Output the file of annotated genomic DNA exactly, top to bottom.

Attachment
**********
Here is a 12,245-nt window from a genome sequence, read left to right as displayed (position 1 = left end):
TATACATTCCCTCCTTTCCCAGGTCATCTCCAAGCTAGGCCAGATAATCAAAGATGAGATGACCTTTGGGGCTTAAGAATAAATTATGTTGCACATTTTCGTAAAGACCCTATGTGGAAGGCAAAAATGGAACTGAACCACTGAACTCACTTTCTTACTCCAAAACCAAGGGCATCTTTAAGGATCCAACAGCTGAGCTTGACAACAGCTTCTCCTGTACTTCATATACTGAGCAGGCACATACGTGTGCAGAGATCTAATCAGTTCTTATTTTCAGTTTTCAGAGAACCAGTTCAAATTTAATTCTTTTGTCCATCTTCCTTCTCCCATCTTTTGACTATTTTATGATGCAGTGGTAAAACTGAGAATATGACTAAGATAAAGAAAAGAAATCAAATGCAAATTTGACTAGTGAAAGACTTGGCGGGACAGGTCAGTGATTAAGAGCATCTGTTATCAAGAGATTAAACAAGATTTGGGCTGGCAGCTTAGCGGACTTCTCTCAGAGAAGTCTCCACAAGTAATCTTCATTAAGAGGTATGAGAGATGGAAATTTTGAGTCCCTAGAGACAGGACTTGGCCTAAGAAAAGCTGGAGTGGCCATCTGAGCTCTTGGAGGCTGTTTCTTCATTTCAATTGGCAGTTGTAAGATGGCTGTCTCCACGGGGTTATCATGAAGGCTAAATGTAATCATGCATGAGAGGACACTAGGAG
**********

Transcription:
Here is a 12,245-nt window from a genome sequence, read left to right as displayed (position 1 = left end):
TATACATTCCCTCCTTTCCCAGGTCATCTCCAAGCTAGGCCAGATAATCAAAGATGAGATGACCTTTGGGGCTTAAGAATAAATTATGTTGCACATTTTCGTAAAGACCCTATGTGGAAGGCAAAAATGGAACTGAACCACTGAACTCACTTTCTTACTCCAAAACCAAGGGCATCTTTAAGGATCCAACAGCTGAGCTTGACAACAGCTTCTCCTGTACTTCATATACTGAGCAGGCACATACGTGTGCAGAGATCTAATCAGTTCTTATTTTCAGTTTTCAGAGAACCAGTTCAAATTTAATTCTTTTGTCCATCTTCCTTCTCCCATCTTTTGACTATTTTATGATGCAGTGGTAAAACTGAGAATATGACTAAGATAAAGAAAAGAAATCAAATGCAAATTTGACTAGTGAAAGACTTGGCGGGACAGGTCAGTGATTAAGAGCATCTGTTATCAAGAGATTAAACAAGATTTGGGCTGGCAGCTTAGCGGACTTCTCTCAGAGAAGTCTCCACAAGTAATCTTCATTAAGAGGTATGAGAGATGGAAATTTTGAGTCCCTAGAGACAGGACTTGGCCTAAGAAAAGCTGGAGTGGCCATCTGAGCTCTTGGAGGCTGTTTCTTCATTTCAATTGGCAGTTGTAAGATGGCTGTCTCCACGGGGTTATCATGAAGGCTAAATGTAATCATGCATGAGAGGACACTAGGAG